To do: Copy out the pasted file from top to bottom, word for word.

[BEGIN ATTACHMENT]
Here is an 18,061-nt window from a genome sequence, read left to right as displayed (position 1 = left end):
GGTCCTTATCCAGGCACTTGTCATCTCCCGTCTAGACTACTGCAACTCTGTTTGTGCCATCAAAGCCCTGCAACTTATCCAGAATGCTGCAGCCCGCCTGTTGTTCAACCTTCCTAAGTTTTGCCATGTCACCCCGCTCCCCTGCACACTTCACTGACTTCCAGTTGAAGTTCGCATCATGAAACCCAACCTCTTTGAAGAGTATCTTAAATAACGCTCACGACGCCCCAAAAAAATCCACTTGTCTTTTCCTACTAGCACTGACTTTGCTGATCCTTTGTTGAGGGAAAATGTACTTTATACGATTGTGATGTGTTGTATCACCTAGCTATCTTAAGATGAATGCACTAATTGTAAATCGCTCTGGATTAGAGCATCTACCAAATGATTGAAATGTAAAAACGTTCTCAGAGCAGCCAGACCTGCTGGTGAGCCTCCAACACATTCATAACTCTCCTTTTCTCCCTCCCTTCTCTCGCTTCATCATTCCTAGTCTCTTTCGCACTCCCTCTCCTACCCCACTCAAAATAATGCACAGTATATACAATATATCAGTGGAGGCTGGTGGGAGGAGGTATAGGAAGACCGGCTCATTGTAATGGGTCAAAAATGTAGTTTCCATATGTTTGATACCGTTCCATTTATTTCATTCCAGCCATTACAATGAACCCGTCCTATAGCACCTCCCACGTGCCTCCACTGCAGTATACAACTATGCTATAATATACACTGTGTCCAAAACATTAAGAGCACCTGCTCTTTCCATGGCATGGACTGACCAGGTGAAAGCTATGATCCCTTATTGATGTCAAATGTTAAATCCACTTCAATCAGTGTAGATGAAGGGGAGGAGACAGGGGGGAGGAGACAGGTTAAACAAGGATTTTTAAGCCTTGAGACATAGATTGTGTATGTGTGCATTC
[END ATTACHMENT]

Here is an 18,061-nt window from a genome sequence, read left to right as displayed (position 1 = left end):
GGTCCTTATCCAGGCACTTGTCATCTCCCGTCTAGACTACTGCAACTCTGTTTGTGCCATCAAAGCCCTGCAACTTATCCAGAATGCTGCAGCCCGCCTGTTGTTCAACCTTCCTAAGTTTTGCCATGTCACCCCGCTCCCCTGCACACTTCACTGACTTCCAGTTGAAGTTCGCATCATGAAACCCAACCTCTTTGAAGAGTATCTTAAATAACGCTCACGACGCCCCAAAAAAATCCACTTGTCTTTTCCTACTAGCACTGACTTTGCTGATCCTTTGTTGAGGGAAAATGTACTTTATACGATTGTGATGTGTTGTATCACCTAGCTATCTTAAGATGAATGCACTAATTGTAAATCGCTCTGGATTAGAGCATCTACCAAATGATTGAAATGTAAAAACGTTCTCAGAGCAGCCAGACCTGCTGGTGAGCCTCCAACACATTCATAACTCTCCTTTTCTCCCTCCCTTCTCTCGCTTCATCATTCCTAGTCTCTTTCGCACTCCCTCTCCTACCCCACTCAAAATAATGCACAGTATATACAATATATCAGTGGAGGCTGGTGGGAGGAGGTATAGGAAGACCGGCTCATTGTAATGGGTCAAAAATGTAGTTTCCATATGTTTGATACCGTTCCATTTATTTCATTCCAGCCATTACAATGAACCCGTCCTATAGCACCTCCCACGTGCCTCCACTGCAGTATACAACTATGCTATAATATACACTGTGTCCAAAACATTAAGAGCACCTGCTCTTTCCATGGCATGGACTGACCAGGTGAAAGCTATGATCCCTTATTGATGTCAAATGTTAAATCCACTTCAATCAGTGTAGATGAAGGGGAGGAGACAGGGGGGAGGAGACAGGTTAAACAAGGATTTTTAAGCCTTGAGACATAGATTGTGTATGTGTGCATTC